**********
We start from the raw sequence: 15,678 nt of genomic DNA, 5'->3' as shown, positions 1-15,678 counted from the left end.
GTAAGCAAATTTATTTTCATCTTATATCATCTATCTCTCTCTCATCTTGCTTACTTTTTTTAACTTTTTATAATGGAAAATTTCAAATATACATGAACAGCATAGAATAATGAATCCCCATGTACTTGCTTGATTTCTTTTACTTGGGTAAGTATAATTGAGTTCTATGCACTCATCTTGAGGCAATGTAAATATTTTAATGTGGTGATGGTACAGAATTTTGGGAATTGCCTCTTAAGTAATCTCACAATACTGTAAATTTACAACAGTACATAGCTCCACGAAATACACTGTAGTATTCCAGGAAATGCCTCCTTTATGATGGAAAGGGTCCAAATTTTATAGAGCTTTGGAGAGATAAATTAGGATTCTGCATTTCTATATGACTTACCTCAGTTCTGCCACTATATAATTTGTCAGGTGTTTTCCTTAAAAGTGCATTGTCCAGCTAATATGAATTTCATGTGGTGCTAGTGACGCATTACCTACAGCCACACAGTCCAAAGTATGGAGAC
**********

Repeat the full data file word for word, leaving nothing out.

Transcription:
We start from the raw sequence: 15,678 nt of genomic DNA, 5'->3' as shown, positions 1-15,678 counted from the left end.
GTAAGCAAATTTATTTTCATCTTATATCATCTATCTCTCTCTCATCTTGCTTACTTTTTTTAACTTTTTATAATGGAAAATTTCAAATATACATGAACAGCATAGAATAATGAATCCCCATGTACTTGCTTGATTTCTTTTACTTGGGTAAGTATAATTGAGTTCTATGCACTCATCTTGAGGCAATGTAAATATTTTAATGTGGTGATGGTACAGAATTTTGGGAATTGCCTCTTAAGTAATCTCACAATACTGTAAATTTACAACAGTACATAGCTCCACGAAATACACTGTAGTATTCCAGGAAATGCCTCCTTTATGATGGAAAGGGTCCAAATTTTATAGAGCTTTGGAGAGATAAATTAGGATTCTGCATTTCTATATGACTTACCTCAGTTCTGCCACTATATAATTTGTCAGGTGTTTTCCTTAAAAGTGCATTGTCCAGCTAATATGAATTTCATGTGGTGCTAGTGACGCATTACCTACAGCCACACAGTCCAAAGTATGGAGAC